Saturday, August 13, 2011

Reyzin-Srivastava Trees

When I was a grad student at Yale, Ravi Kannan taught a great sequence of graduate theory courses on approximation algorithms, randomized algorithms, and streaming algorithms, and I was lucky enough to get to take all three.  The first one, approximation algorithms, Ravi taught during my first semester in grad school.  We were allowed to collaborate on assignments, and I discussed many of them with my friend Nikhil Srivastava.

I remember a problem on one of the first assignments was particularly tricky.  The question was about s-t cuts in a graph.  The hard part about this problem was that to solve it, it seemed we needed to efficiently keep track of all pairs minimum s-t cuts.  We started discussing the problem in the afternoon, and though it took us a while, by about 5am we had designed a data structure to do just that.  We realized you can maintain all the cuts in just one tree.  It was perfect.  We jokingly called the data structure the Reyzin-Srivastava tree.

I spent the remainder of the night writing up the assignment, describing this thing in detail, proud of our cleverness.  About a week later, we got the graded assignments back.  Mine had one note on it, next to that particular question of course.  It said "Next time, just reference Gomory-Hu trees when you need to use them."

I learned a couple lessons from this.  The first is that I should remember to do the required reading before starting the assignment (we used Vijay Vazirani's approximation algorithms textbook, which really is worth reading).  Had I done the reading, I would have learned about Gomory-Hu trees and realized the question asked us to trivially apply them to some problem, instead of reinventing them.   The second, and perhaps, more important lesson was that I had a shot at doing research, at inventing something new.  Yes, these trees had been invented decades before, and yes, we'd been exposed to more data structures than Gomory and Hu had been in 1961.  But somehow knowing that we figured out something on our own that wasn't trivial really helped our confidence as first year grad students, and as I've written before, confidence is quite important for research.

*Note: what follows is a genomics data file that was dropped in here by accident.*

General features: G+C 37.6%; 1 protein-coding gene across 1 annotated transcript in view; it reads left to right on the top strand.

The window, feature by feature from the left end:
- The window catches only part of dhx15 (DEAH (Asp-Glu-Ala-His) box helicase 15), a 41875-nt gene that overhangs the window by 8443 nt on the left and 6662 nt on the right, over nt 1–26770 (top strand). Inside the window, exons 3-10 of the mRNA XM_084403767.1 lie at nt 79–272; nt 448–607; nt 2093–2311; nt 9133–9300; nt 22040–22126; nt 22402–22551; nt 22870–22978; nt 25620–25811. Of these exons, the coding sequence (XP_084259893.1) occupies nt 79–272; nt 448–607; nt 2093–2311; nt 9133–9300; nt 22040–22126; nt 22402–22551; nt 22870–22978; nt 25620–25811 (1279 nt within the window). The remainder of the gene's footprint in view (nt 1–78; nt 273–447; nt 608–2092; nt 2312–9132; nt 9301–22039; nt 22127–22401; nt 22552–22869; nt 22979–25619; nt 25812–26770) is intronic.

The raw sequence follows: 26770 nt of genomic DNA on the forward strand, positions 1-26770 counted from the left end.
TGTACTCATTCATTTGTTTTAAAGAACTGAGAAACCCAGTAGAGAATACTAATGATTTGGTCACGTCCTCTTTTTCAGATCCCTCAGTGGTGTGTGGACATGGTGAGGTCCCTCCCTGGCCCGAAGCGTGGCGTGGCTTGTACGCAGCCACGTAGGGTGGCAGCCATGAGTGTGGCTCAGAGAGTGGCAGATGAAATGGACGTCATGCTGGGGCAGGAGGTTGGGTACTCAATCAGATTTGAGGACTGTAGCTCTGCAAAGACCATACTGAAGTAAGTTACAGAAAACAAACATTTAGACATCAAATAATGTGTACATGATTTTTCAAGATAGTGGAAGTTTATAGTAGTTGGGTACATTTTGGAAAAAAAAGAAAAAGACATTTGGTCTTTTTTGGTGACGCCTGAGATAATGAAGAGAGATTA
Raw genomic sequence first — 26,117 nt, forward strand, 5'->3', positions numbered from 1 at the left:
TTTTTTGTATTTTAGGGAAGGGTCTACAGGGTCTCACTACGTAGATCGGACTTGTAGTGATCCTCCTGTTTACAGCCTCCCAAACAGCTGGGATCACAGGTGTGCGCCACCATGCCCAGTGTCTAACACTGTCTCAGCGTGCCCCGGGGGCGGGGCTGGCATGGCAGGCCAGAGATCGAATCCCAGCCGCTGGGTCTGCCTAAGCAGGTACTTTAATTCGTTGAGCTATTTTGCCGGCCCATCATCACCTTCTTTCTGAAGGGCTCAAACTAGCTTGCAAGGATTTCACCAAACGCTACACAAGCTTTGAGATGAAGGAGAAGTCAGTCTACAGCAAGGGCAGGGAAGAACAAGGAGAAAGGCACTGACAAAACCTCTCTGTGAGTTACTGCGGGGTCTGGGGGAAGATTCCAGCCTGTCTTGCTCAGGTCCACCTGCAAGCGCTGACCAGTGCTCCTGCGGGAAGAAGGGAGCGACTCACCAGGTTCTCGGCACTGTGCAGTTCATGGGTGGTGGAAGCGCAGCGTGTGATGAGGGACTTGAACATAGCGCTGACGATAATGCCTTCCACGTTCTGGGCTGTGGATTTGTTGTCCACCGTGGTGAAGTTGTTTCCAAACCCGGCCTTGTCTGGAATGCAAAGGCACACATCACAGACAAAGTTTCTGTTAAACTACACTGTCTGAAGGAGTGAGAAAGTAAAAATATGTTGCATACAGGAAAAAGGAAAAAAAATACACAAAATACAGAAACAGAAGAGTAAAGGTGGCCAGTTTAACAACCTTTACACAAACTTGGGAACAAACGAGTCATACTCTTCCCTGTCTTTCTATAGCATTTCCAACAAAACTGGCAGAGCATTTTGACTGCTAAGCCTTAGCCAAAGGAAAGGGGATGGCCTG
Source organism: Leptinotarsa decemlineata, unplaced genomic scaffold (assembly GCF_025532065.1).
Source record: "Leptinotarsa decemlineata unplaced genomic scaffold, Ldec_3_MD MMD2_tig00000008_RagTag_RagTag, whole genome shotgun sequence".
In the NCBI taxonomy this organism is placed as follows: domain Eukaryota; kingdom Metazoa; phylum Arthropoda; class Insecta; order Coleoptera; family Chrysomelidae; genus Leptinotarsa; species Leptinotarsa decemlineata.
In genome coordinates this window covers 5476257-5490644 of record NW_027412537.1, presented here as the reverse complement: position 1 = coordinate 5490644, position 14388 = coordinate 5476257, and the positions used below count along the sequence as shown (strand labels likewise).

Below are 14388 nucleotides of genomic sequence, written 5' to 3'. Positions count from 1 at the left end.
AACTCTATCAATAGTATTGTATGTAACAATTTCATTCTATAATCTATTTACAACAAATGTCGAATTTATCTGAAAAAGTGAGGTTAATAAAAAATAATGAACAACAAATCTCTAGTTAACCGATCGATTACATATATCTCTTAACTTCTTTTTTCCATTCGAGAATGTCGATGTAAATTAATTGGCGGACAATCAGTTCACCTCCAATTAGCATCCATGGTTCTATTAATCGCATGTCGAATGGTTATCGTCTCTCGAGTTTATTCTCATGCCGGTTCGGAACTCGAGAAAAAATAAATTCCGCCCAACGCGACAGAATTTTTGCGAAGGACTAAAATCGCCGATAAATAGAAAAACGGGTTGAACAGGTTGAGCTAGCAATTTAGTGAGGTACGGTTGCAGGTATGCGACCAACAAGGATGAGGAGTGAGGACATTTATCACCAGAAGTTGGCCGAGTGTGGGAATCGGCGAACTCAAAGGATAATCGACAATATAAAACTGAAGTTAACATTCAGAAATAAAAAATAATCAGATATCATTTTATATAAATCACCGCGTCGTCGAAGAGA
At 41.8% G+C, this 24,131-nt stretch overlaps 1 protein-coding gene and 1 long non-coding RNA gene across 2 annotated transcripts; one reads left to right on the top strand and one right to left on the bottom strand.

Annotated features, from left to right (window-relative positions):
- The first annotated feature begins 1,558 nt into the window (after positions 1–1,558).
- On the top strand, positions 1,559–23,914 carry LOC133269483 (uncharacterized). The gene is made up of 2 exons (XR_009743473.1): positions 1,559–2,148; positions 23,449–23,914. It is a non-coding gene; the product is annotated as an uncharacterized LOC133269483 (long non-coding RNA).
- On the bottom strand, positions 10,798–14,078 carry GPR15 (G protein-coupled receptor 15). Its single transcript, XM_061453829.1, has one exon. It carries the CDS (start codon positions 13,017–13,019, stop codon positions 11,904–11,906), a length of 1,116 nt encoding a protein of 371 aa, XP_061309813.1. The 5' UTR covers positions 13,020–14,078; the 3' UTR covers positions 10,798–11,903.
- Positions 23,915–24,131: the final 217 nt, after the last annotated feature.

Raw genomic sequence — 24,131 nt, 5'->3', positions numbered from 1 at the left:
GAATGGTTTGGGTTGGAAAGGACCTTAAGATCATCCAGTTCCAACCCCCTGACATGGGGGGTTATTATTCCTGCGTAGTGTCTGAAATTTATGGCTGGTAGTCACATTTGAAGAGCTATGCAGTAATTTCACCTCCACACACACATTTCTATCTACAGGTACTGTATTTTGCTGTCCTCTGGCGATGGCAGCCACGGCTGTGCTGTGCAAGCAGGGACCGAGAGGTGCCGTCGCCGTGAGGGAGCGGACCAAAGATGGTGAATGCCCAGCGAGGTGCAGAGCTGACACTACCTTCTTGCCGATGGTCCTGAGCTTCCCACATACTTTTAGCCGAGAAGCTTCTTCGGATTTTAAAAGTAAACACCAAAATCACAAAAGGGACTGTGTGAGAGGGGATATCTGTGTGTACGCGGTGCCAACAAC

Nikhil and I went on to do some real research together, producing two joint papers the following year.  Actually, both of those papers also began as classwork, for Dana Angluin's machine learning class.  But that's a story better left for another post.


  1. Anonymous12:23 PM

    We later invented Sstars and NED. This decreased our confidence back to what it was before (:

  2. Hi Nikhil. Luckily neither concept appeared in print (in that form)...

  3. Anonymous9:22 PM

    Isn't the actual moral of the story that it's good you didn't read the textbook? I mean had you read it, you would've probably forgotten all about Gomory-Hu trees by now.

  4. Nice post. I've been in the same shoes as you. It's much more important to reinvent the wheel than just memorize things. Perhaps you'll uncover a few new things that noone noticed along the way.

    How is Post-Doc research treating you?

    -Alex Yampolskiy

  5. @Anonymous,
    Yes, I was thinking that it's not so bad we figured these things out for ourselves. On the other hand, you can't reinvent every wheel. We make progress by learning from others' past work.

    @Alex, I agree - in the case where you can reinvent something without taking forever, great. But the choice isn't between that and memorizing. When we read books, we don't memorize what's in them, but rather try to understand it. Big difference.

    Research always treats me well; I hope I'm returning it the favor :)